Donald Trump will add hundreds of dollars to annual Canadian grocery bills: Study

OTTAWA (AFP) - Canadians can expect to pay more for food in 2017 if Donald Trump rids the United States of undocumented migrants, including an estimated two million farm workers, according to a study published Tuesday(Dec 6).

Canada produces an abundance of livestock, grains and oilseeds but relies heavily on imports of fresh produce, especially in winter.

According to researchers at Dalhousie University in Halifax a US crackdown on illegal farm workers would lead to reduced farm productivity and higher prices.

"The 'Trump effect' could increase the cost of our food over the next few years," said Canada's Food Price Report, which was put out by the university.

The United States hands out visas to 66,000 temporary agricultural workers each year. But farms also hire an estimated two million illegal workers for planting and harvesting.

"Without such support, US production levels will be negatively affected and could push prices higher," the report concluded.

President-elect Trump is also expected to provide American farmers subsidies under a new Farm Bill that would drive up commodity prices.

The study predicted a three to five per cent increase in the average Canadian household's grocery bill in 2017, or about Can$420 (S$449).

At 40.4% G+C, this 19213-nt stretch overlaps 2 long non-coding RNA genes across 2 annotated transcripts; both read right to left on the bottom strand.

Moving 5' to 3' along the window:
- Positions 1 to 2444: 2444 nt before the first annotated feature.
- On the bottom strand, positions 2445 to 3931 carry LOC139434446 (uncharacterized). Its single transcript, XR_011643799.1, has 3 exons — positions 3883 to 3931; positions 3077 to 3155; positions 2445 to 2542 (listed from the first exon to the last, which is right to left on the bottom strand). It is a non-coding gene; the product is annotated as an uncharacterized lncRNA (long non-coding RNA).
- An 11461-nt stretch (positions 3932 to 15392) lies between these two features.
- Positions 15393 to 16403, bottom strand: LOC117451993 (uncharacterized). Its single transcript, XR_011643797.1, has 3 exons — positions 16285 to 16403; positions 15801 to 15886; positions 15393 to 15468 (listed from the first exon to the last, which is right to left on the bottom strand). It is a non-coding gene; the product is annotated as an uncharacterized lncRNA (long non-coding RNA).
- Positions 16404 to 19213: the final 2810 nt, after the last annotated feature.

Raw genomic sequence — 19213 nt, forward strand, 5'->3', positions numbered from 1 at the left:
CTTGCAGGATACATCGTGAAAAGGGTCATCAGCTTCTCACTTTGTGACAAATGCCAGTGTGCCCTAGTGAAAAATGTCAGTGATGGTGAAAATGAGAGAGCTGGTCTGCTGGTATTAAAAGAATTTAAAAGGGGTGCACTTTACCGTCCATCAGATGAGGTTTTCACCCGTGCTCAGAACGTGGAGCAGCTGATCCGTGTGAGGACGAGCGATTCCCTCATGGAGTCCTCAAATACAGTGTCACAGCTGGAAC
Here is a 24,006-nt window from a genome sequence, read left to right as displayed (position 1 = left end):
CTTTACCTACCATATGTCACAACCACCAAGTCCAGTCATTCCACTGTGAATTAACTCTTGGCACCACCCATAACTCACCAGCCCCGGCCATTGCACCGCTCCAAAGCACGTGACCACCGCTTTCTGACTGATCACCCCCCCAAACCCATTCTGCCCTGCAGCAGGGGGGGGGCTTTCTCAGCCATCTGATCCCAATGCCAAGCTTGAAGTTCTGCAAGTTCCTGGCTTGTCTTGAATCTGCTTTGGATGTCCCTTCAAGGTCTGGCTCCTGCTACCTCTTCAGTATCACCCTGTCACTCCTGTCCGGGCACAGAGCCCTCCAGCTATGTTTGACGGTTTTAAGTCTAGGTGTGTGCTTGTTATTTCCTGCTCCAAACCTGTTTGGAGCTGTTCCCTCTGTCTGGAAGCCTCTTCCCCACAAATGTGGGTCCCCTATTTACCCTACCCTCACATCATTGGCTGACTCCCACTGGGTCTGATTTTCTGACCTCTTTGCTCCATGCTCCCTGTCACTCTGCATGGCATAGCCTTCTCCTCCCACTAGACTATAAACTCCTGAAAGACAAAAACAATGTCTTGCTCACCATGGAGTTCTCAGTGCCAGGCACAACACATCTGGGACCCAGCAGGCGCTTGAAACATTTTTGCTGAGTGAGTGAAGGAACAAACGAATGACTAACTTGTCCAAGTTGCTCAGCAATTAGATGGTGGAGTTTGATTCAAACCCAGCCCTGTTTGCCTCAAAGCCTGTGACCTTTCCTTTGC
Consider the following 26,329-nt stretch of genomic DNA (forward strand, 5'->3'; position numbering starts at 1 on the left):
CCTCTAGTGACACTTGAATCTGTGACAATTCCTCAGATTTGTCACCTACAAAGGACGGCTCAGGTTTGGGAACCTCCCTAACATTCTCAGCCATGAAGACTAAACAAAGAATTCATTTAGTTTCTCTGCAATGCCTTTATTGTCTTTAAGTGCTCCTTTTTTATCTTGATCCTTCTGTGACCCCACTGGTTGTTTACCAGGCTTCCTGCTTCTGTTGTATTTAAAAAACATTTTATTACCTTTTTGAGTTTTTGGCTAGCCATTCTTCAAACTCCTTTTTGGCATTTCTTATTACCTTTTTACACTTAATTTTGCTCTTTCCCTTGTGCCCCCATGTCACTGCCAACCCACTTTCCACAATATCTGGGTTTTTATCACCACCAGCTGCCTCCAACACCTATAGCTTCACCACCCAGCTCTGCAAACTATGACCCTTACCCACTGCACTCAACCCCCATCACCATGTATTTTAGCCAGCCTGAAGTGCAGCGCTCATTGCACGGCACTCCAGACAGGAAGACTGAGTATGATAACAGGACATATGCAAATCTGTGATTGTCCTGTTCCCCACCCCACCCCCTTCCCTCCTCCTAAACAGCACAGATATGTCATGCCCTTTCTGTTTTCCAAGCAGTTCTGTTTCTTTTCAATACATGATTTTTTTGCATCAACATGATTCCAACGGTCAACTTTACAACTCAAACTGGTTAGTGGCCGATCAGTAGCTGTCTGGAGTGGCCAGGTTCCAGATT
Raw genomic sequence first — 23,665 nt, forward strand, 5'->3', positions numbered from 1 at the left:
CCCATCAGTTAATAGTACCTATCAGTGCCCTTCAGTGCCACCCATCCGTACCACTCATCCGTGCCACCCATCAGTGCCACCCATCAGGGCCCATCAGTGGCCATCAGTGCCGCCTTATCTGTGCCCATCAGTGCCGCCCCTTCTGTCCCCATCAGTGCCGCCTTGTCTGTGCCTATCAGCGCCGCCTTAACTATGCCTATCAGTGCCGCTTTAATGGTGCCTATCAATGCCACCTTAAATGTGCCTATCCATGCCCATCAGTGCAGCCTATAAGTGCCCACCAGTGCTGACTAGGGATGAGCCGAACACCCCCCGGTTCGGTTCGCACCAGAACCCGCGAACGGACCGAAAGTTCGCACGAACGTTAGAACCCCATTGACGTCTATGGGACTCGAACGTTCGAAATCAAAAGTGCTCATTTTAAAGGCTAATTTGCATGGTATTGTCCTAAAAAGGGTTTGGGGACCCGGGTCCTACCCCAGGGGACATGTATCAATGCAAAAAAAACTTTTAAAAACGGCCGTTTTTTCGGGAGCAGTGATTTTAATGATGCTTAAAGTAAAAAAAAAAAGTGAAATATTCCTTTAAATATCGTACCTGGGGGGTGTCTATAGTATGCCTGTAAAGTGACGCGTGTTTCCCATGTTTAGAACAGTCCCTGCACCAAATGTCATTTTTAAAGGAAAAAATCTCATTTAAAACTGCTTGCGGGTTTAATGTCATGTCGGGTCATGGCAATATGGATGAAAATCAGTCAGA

Dairy and eggs along with bakery goods and cereal are expected to remain stable, but vegetables, fruits and nuts are "likely to experience a sharp price rise due to high imported quantities," it said.

Vegetables are expected to increase by four to six per cent and fruit and nuts by three to five per cent.

The researchers also said prices would increase due to a forecasted colder 2017, a continuing drought in California - which is a key produce supplier to Canada - and new carbon pricing in Canada that will hurt the agricultural sector.

This follows a year that has seen a steep increase in the number of people using food banks to more than 850,000 as low oil prices caused the devaluation of the Canadian dollar (from parity with the US greenback in 2013 to a low of Can$0.70), which diminished Canadians' purchasing power in foreign markets.